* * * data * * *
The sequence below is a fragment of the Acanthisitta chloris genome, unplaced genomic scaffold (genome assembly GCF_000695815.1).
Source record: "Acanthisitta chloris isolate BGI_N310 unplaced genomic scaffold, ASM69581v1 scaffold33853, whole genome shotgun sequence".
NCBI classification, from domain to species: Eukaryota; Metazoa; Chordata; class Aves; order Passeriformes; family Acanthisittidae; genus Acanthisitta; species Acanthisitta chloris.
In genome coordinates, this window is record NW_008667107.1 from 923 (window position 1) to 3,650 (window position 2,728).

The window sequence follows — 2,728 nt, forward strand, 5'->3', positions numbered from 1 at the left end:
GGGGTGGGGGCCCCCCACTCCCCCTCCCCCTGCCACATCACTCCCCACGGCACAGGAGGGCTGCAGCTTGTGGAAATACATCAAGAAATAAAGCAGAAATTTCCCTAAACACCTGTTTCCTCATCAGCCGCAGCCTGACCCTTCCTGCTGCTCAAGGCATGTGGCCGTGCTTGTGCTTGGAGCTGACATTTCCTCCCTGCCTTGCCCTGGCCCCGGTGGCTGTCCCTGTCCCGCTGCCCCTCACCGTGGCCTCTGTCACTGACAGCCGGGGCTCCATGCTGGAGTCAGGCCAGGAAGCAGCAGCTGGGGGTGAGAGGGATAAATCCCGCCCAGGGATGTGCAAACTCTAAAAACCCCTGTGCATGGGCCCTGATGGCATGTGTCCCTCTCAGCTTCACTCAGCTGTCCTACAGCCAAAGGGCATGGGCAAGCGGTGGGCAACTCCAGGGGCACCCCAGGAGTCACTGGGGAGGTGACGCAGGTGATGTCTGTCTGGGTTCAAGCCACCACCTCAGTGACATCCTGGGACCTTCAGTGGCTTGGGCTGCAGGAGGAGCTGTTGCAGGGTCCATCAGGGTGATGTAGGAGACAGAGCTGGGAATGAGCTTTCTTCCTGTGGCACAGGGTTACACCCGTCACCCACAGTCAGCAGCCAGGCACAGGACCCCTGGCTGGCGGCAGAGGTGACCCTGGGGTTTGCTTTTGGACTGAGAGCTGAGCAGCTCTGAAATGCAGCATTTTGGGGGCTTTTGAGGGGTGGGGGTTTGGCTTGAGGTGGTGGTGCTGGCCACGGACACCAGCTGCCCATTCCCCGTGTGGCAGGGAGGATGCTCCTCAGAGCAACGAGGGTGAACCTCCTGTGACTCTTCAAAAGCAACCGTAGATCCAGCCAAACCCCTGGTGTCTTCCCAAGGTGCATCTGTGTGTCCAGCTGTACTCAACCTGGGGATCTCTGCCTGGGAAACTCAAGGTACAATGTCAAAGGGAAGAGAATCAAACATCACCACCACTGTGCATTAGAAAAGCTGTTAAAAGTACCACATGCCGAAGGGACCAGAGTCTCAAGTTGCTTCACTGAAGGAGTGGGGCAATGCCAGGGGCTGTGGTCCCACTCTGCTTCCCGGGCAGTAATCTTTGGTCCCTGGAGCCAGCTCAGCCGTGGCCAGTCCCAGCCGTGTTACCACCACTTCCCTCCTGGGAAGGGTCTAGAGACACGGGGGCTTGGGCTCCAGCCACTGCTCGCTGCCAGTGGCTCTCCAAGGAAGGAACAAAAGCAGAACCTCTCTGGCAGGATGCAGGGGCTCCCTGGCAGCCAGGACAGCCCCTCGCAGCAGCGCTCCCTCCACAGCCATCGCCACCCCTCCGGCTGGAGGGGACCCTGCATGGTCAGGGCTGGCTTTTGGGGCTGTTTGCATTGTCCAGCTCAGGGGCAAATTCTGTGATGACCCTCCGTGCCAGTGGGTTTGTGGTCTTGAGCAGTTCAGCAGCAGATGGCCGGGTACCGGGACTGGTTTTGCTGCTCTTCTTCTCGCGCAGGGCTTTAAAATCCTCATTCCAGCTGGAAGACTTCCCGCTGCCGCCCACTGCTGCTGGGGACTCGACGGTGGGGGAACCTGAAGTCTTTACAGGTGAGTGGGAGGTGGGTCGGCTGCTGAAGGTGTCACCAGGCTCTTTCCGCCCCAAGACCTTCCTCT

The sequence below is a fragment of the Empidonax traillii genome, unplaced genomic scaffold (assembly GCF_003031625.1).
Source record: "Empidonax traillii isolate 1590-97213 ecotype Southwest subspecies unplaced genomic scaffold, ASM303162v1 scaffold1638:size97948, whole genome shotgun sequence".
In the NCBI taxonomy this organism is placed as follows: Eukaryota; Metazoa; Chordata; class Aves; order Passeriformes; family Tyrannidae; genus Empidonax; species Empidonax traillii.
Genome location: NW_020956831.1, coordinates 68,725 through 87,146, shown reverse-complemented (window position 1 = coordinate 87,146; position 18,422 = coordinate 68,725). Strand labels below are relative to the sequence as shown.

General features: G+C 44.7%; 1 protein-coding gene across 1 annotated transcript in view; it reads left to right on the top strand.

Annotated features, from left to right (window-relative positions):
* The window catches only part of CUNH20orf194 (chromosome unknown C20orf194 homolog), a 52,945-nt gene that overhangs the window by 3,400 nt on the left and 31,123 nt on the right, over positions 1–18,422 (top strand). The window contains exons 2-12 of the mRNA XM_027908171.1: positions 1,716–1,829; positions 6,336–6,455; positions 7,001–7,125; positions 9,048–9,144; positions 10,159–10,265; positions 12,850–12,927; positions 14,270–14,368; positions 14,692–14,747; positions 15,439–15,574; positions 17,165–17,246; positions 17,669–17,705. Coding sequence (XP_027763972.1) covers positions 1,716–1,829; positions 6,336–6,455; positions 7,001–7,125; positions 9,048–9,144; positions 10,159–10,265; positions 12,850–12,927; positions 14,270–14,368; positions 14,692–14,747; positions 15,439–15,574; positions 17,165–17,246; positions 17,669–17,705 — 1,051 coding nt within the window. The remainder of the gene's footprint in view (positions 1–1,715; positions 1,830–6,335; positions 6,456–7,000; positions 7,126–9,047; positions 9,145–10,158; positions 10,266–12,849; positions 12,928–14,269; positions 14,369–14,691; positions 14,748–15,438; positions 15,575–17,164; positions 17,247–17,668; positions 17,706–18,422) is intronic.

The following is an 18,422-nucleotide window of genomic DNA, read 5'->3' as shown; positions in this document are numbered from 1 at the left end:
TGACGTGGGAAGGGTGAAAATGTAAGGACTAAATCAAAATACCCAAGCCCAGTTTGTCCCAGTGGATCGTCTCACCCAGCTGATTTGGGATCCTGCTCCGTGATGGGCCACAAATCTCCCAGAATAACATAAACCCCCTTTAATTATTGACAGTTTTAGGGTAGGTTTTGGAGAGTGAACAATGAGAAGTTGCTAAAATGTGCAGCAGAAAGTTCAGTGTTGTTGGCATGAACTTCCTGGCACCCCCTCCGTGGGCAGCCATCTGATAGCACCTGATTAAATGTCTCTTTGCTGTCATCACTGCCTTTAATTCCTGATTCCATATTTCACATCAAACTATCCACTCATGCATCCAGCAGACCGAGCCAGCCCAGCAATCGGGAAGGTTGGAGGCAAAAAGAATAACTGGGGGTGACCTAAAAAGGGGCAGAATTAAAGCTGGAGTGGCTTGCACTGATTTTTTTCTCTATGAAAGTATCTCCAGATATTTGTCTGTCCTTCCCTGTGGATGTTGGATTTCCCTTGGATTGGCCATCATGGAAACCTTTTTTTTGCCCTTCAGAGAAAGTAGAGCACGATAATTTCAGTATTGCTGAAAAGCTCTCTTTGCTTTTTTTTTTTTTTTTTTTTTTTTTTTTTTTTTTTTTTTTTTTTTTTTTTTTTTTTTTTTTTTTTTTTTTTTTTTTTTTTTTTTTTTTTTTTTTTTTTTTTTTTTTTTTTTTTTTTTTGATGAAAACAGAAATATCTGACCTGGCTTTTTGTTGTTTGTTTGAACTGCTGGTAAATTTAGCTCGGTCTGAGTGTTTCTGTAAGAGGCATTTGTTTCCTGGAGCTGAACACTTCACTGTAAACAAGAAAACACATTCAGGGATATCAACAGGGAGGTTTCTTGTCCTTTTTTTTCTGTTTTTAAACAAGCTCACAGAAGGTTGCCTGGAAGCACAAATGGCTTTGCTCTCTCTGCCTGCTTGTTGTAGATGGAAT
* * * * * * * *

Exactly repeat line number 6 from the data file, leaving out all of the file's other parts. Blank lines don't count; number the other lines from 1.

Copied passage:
GGGGTGGGGGCCCCCCACTCCCCCTCCCCCTGCCACATCACTCCCCACGGCACAGGAGGGCTGCAGCTTGTGGAAATACATCAAGAAATAAAGCAGAAATTTCCCTAAACACCTGTTTCCTCATCAGCCGCAGCCTGACCCTTCCTGCTGCTCAAGGCATGTGGCCGTGCTTGTGCTTGGAGCTGACATTTCCTCCCTGCCTTGCCCTGGCCCCGGTGGCTGTCCCTGTCCCGCTGCCCCTCACCGTGGCCTCTGTCACTGACAGCCGGGGCTCCATGCTGGAGTCAGGCCAGGAAGCAGCAGCTGGGGGTGAGAGGGATAAATCCCGCCCAGGGATGTGCAAACTCTAAAAACCCCTGTGCATGGGCCCTGATGGCATGTGTCCCTCTCAGCTTCACTCAGCTGTCCTACAGCCAAAGGGCATGGGCAAGCGGTGGGCAACTCCAGGGGCACCCCAGGAGTCACTGGGGAGGTGACGCAGGTGATGTCTGTCTGGGTTCAAGCCACCACCTCAGTGACATCCTGGGACCTTCAGTGGCTTGGGCTGCAGGAGGAGCTGTTGCAGGGTCCATCAGGGTGATGTAGGAGACAGAGCTGGGAATGAGCTTTCTTCCTGTGGCACAGGGTTACACCCGTCACCCACAGTCAGCAGCCAGGCACAGGACCCCTGGCTGGCGGCAGAGGTGACCCTGGGGTTTGCTTTTGGACTGAGAGCTGAGCAGCTCTGAAATGCAGCATTTTGGGGGCTTTTGAGGGGTGGGGGTTTGGCTTGAGGTGGTGGTGCTGGCCACGGACACCAGCTGCCCATTCCCCGTGTGGCAGGGAGGATGCTCCTCAGAGCAACGAGGGTGAACCTCCTGTGACTCTTCAAAAGCAACCGTAGATCCAGCCAAACCCCTGGTGTCTTCCCAAGGTGCATCTGTGTGTCCAGCTGTACTCAACCTGGGGATCTCTGCCTGGGAAACTCAAGGTACAATGTCAAAGGGAAGAGAATCAAACATCACCACCACTGTGCATTAGAAAAGCTGTTAAAAGTACCACATGCCGAAGGGACCAGAGTCTCAAGTTGCTTCACTGAAGGAGTGGGGCAATGCCAGGGGCTGTGGTCCCACTCTGCTTCCCGGGCAGTAATCTTTGGTCCCTGGAGCCAGCTCAGCCGTGGCCAGTCCCAGCCGTGTTACCACCACTTCCCTCCTGGGAAGGGTCTAGAGACACGGGGGCTTGGGCTCCAGCCACTGCTCGCTGCCAGTGGCTCTCCAAGGAAGGAACAAAAGCAGAACCTCTCTGGCAGGATGCAGGGGCTCCCTGGCAGCCAGGACAGCCCCTCGCAGCAGCGCTCCCTCCACAGCCATCGCCACCCCTCCGGCTGGAGGGGACCCTGCATGGTCAGGGCTGGCTTTTGGGGCTGTTTGCATTGTCCAGCTCAGGGGCAAATTCTGTGATGACCCTCCGTGCCAGTGGGTTTGTGGTCTTGAGCAGTTCAGCAGCAGATGGCCGGGTACCGGGACTGGTTTTGCTGCTCTTCTTCTCGCGCAGGGCTTTAAAATCCTCATTCCAGCTGGAAGACTTCCCGCTGCCGCCCACTGCTGCTGGGGACTCGACGGTGGGGGAACCTGAAGTCTTTACAGGTGAGTGGGAGGTGGGTCGGCTGCTGAAGGTGTCACCAGGCTCTTTCCGCCCCAAGACCTTCCTCT